G STONIER, E TAN
Regional Renal Unit, Waikato Hospital, Hamilton, New Zealand
Aim: To ascertain the effects of increased Home Haemodialysis (HHD) training intensity on overall training time.
Background: Our renal unit has 95 prevalent HHD patients. The same staff train and subsequently look after these patients. Pre-2011, conventional training takes 8-12 weeks: Thrice Weekly (TW) coinciding with dialysis, with gaps in the week. From 2011 onwards, an Intensified Training Regime (ITR) was employed: Four Times Weekly (FTW).
Methods: Data was retrospectively collected from 2005-2015 for patients undergoing HHD training (which included new and previously trained patients). The age, gender, ethnicity, diabetic status and training duration were compared between the groups of different intensities: TW versus FTW (using t-test for statistical analysis).
Results: The baseline characteristics of these cohorts (TW versus FTW) were as follows: total numbers (103 versus 139 patients), average age (50.0±1.1 versus 50.8±1.0 years), males (64.3% versus 74.8%), indigenous people (61.38% versus 67.6%) and diabetes status (49.5% versus 53.9%). The ITR reduced overall training times (9.55±0.39 versus 7.4±0.27 weeks, p<0.001). Sub-analysis showed that only newly trained patients benefited from the ITR (10.98±0.39 versus 8.19±0.28 weeks, p<0.001). For previously trained patients, retraining times remained unchanged (5.78±0.53 versus 5.03±0.52 weeks, p=0.32).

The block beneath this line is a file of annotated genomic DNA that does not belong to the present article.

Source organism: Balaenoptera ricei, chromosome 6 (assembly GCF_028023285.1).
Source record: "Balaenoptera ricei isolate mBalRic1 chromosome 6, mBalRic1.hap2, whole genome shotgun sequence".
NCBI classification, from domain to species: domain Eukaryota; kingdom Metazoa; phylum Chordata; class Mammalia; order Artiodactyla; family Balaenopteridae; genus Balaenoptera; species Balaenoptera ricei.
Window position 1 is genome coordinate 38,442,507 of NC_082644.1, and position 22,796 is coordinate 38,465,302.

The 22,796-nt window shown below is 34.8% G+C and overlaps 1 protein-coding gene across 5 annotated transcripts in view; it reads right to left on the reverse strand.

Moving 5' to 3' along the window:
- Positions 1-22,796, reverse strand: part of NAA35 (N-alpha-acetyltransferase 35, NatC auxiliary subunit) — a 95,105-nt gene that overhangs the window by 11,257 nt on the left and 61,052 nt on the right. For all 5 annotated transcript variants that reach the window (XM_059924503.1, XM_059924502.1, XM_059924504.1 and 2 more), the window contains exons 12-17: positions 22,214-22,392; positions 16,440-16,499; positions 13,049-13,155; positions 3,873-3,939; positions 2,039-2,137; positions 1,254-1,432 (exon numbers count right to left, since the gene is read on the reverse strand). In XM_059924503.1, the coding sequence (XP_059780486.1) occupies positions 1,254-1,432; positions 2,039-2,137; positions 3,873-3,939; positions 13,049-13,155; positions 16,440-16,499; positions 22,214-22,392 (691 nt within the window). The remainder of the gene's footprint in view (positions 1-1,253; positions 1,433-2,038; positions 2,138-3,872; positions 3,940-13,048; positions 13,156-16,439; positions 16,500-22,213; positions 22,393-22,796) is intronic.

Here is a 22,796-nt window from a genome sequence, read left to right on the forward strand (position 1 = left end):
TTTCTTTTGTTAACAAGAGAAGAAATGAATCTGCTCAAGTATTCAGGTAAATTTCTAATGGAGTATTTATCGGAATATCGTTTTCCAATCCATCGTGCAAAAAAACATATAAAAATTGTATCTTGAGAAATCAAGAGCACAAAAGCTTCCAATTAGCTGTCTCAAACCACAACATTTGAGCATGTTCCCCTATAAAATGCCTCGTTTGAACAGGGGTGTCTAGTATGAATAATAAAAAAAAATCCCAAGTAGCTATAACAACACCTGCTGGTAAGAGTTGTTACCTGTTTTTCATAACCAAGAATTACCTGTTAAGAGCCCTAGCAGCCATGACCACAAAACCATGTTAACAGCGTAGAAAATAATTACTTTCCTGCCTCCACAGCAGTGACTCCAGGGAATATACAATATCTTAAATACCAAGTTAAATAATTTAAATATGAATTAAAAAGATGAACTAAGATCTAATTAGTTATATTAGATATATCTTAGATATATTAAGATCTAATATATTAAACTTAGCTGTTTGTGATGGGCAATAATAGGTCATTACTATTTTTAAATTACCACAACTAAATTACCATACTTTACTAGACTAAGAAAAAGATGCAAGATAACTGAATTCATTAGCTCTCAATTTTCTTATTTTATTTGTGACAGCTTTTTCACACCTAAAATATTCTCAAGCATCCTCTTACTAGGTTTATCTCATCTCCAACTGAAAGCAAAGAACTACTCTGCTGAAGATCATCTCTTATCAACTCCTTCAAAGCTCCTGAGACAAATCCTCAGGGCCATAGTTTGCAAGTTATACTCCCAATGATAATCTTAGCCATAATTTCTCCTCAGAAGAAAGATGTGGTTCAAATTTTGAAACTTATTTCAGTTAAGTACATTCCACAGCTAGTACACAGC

Conclusions: The ITR was associated with significantly shorter overall training times. This improvement was only seen in newly recruited patients but not in previously trained patients.
Discussion: The ITR utilises the training week more efficiently; allowing earlier HHD establishment and faster through-put of patients, which may translate to cost savings. However, this arrangement requires more staffing commitment for training, with potentially less time to look after existing patients. Also, a more relaxed training regime (TW) could be considered when retraining patients who were previously trained.